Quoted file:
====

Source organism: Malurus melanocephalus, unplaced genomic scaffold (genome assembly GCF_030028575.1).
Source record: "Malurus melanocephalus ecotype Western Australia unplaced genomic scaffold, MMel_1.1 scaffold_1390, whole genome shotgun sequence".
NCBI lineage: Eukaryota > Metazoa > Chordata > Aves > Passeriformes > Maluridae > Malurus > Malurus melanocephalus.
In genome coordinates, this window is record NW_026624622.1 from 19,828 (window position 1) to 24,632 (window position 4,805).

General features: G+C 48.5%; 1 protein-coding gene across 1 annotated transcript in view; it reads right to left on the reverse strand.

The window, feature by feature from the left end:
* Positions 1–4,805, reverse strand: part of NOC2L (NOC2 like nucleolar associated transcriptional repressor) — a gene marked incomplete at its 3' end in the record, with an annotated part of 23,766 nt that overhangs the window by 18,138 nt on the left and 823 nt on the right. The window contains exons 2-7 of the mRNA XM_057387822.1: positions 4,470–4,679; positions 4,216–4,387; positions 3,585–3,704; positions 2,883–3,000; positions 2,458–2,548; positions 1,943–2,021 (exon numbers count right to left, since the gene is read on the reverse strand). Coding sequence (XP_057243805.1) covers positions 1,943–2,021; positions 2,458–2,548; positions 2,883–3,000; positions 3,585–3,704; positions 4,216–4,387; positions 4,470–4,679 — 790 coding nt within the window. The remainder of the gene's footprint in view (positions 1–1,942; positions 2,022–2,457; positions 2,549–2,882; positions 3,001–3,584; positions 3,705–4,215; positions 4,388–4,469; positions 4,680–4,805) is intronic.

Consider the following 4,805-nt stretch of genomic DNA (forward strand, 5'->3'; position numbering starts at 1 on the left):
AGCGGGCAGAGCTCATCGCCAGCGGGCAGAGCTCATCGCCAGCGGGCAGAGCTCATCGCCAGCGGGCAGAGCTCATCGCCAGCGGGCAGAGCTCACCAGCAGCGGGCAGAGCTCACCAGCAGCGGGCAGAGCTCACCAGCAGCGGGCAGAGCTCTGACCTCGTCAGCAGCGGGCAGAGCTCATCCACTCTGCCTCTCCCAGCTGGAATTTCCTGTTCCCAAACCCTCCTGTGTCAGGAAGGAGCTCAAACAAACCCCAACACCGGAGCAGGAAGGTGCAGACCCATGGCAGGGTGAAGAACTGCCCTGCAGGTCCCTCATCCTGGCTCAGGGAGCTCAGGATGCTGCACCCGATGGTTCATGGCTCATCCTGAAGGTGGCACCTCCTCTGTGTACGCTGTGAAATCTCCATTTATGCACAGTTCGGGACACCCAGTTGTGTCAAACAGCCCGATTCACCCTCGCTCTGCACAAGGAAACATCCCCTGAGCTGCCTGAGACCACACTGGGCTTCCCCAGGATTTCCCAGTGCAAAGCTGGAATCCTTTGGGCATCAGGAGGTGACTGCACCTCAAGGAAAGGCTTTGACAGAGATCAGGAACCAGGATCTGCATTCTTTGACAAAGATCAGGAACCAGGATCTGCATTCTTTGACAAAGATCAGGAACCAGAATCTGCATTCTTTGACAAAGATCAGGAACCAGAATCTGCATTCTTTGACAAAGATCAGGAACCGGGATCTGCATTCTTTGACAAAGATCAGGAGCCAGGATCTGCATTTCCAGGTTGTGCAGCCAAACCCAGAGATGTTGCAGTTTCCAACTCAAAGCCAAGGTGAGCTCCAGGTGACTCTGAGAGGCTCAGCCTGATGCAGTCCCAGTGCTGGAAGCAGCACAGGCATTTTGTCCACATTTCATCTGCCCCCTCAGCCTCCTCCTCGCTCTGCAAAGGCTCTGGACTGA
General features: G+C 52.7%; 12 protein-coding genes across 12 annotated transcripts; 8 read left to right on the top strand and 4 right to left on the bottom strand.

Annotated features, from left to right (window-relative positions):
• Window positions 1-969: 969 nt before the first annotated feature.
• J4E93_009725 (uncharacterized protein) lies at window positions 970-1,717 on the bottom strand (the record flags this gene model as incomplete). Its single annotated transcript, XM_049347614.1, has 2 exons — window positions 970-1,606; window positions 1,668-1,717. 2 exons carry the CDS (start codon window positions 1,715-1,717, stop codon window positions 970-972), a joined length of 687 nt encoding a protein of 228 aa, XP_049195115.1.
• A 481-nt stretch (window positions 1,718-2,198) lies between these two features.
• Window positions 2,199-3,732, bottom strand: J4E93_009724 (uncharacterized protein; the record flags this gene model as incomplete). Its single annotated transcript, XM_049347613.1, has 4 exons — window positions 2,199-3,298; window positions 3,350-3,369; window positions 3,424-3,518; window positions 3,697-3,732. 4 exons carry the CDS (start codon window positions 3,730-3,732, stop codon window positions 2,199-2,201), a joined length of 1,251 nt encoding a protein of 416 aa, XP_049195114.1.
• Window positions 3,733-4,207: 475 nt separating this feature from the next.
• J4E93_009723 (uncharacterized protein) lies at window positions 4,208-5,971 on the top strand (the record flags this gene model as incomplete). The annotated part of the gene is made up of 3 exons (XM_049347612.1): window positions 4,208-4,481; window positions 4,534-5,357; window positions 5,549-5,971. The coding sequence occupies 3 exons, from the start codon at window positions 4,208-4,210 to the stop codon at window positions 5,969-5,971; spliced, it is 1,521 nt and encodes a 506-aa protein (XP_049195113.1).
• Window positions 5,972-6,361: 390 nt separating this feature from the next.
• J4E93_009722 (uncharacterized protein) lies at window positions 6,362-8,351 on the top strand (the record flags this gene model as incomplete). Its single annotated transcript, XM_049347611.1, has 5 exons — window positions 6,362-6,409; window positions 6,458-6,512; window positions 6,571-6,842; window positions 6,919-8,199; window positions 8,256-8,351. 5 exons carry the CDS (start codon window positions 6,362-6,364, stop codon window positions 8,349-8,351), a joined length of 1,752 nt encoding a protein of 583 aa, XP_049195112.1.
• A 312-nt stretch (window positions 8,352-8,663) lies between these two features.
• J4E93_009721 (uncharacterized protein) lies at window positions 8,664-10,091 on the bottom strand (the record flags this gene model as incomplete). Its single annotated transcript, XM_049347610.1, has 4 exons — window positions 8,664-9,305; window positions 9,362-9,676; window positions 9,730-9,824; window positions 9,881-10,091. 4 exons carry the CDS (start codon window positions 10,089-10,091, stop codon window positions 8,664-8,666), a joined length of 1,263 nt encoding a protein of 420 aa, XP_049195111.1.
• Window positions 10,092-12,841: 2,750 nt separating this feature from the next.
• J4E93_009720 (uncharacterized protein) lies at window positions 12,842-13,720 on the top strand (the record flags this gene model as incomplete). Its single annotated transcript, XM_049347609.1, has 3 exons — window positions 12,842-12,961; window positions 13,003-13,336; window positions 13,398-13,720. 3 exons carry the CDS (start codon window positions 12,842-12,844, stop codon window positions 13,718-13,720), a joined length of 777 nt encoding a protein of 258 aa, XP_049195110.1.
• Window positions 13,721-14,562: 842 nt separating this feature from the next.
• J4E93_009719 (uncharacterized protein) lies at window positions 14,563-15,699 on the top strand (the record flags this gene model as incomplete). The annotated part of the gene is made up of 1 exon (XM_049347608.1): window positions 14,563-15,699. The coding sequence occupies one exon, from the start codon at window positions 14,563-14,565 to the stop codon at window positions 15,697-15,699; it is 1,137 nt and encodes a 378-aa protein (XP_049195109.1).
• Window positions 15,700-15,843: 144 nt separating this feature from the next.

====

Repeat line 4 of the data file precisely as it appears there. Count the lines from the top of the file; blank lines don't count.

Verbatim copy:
In genome coordinates, this window is record NW_026624622.1 from 19,828 (window position 1) to 24,632 (window position 4,805).